AutoGrid and California-based student transportation solution provider Zūm plan to develop a 1GW virtual power plant with school buses.
The initiative will have a dual role of supporting electrification of the major school bus sector, currently dominated by diesel powered vehicles, and utilising their inherent flexibility potential.
“School buses have predictable daily schedules and are typically used only a few hours each day, making them an ideal resource as part of a virtual power plant,” Rahul Kar, General Manager of New Energy at AutoGrid, points out.
“Virtual power plants play a crucial role in providing stability to a renewable-powered grid and the extra revenues from these grid services enable school districts and EV fleet owners to reduce the total cost of ownership as they strive to meet their sustainability goals.”
The plan is to roll out the 10,000 electric school buses over the next four years, which will be managed by Zūm.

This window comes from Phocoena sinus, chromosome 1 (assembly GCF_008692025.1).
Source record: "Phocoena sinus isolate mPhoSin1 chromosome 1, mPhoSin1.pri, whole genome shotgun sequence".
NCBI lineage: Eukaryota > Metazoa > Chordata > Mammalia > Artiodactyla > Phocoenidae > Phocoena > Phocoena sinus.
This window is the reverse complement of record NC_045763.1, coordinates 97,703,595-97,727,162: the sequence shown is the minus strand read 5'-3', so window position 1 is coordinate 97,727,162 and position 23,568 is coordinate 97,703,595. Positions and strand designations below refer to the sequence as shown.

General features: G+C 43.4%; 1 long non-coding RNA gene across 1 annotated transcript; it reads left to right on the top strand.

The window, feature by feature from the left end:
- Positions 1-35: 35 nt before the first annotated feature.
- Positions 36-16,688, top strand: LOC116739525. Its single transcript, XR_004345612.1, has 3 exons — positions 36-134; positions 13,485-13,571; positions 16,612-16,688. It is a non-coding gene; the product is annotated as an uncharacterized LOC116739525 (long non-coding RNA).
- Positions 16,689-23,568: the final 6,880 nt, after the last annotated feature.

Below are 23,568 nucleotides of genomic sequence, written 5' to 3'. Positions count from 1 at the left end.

Currently Zūm manages transportation for more than 4,000 schools and school districts to offer optimised routes and best-sized vehicles including buses, cars and vans. The company claims in one California school district its operation has resulted in the number of students spending one hour or more on buses getting to and from school to drop from 70% to just 3% and the traditional diesel-based buses spending less time on streets.
Vivek Garg, President and Chief Operating Officer at Zūm, says the company is committed to making it easy for districts to evolve their fleets to 100% electric through a powerful combination of technology and innovation.
“Beyond that, we are taking vehicles that have traditionally spent the majority of their lifetime stalled or parked and expanding their use in multiple ways — from leveraging them for trips beyond home-to-school routes to optimizing the electric grid.”
Student transportation comprised of 500,000 yellow school buses transporting over 27 million students every day is the largest mass transportation system in the United States. The government’s proposal to invest $25 billion in the electrification of school buses offers the prospect of these as a significant potential flexibility for the grid.